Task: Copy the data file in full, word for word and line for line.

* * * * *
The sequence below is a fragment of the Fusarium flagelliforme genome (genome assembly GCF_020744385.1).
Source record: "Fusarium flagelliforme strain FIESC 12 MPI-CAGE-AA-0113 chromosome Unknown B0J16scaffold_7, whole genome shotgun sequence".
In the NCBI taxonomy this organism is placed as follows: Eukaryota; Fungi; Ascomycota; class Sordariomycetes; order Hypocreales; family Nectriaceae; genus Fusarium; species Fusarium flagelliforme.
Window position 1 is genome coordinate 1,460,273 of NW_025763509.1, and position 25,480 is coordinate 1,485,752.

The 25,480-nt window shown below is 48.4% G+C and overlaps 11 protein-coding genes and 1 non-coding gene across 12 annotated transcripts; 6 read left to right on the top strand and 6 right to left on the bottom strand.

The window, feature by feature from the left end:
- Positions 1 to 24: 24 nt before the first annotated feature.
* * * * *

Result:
The sequence below is a fragment of the Fusarium flagelliforme genome (genome assembly GCF_020744385.1).
Source record: "Fusarium flagelliforme strain FIESC 12 MPI-CAGE-AA-0113 chromosome Unknown B0J16scaffold_7, whole genome shotgun sequence".
In the NCBI taxonomy this organism is placed as follows: Eukaryota; Fungi; Ascomycota; class Sordariomycetes; order Hypocreales; family Nectriaceae; genus Fusarium; species Fusarium flagelliforme.
Window position 1 is genome coordinate 1,460,273 of NW_025763509.1, and position 25,480 is coordinate 1,485,752.

The 25,480-nt window shown below is 48.4% G+C and overlaps 11 protein-coding genes and 1 non-coding gene across 12 annotated transcripts; 6 read left to right on the top strand and 6 right to left on the bottom strand.

The window, feature by feature from the left end:
- Positions 1 to 24: 24 nt before the first annotated feature.